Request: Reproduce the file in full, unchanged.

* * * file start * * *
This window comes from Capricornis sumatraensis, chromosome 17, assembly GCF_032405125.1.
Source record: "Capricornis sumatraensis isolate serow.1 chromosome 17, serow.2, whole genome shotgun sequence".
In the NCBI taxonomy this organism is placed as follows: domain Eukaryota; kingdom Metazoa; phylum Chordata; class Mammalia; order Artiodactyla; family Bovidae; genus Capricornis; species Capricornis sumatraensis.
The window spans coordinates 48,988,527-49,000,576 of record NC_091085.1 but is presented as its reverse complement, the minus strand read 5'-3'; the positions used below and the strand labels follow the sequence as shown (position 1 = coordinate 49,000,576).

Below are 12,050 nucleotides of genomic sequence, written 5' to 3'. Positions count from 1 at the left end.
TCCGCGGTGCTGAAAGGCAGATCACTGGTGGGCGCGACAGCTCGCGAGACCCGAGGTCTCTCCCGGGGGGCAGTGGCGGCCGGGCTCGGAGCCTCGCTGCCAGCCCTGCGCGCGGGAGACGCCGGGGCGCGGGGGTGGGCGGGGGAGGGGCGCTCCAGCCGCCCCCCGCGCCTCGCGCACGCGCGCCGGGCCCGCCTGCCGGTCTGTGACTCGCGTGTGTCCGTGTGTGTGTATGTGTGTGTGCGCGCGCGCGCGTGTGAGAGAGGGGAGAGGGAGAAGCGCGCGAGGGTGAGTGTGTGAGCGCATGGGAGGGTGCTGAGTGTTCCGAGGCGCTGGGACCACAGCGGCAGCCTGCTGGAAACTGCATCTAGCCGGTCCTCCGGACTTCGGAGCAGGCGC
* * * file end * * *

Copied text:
This window comes from Capricornis sumatraensis, chromosome 17, assembly GCF_032405125.1.
Source record: "Capricornis sumatraensis isolate serow.1 chromosome 17, serow.2, whole genome shotgun sequence".
In the NCBI taxonomy this organism is placed as follows: domain Eukaryota; kingdom Metazoa; phylum Chordata; class Mammalia; order Artiodactyla; family Bovidae; genus Capricornis; species Capricornis sumatraensis.
The window spans coordinates 48,988,527-49,000,576 of record NC_091085.1 but is presented as its reverse complement, the minus strand read 5'-3'; the positions used below and the strand labels follow the sequence as shown (position 1 = coordinate 49,000,576).

Below are 12,050 nucleotides of genomic sequence, written 5' to 3'. Positions count from 1 at the left end.
TCCGCGGTGCTGAAAGGCAGATCACTGGTGGGCGCGACAGCTCGCGAGACCCGAGGTCTCTCCCGGGGGGCAGTGGCGGCCGGGCTCGGAGCCTCGCTGCCAGCCCTGCGCGCGGGAGACGCCGGGGCGCGGGGGTGGGCGGGGGAGGGGCGCTCCAGCCGCCCCCCGCGCCTCGCGCACGCGCGCCGGGCCCGCCTGCCGGTCTGTGACTCGCGTGTGTCCGTGTGTGTGTATGTGTGTGTGCGCGCGCGCGCGTGTGAGAGAGGGGAGAGGGAGAAGCGCGCGAGGGTGAGTGTGTGAGCGCATGGGAGGGTGCTGAGTGTTCCGAGGCGCTGGGACCACAGCGGCAGCCTGCTGGAAACTGCATCTAGCCGGTCCTCCGGACTTCGGAGCAGGCGC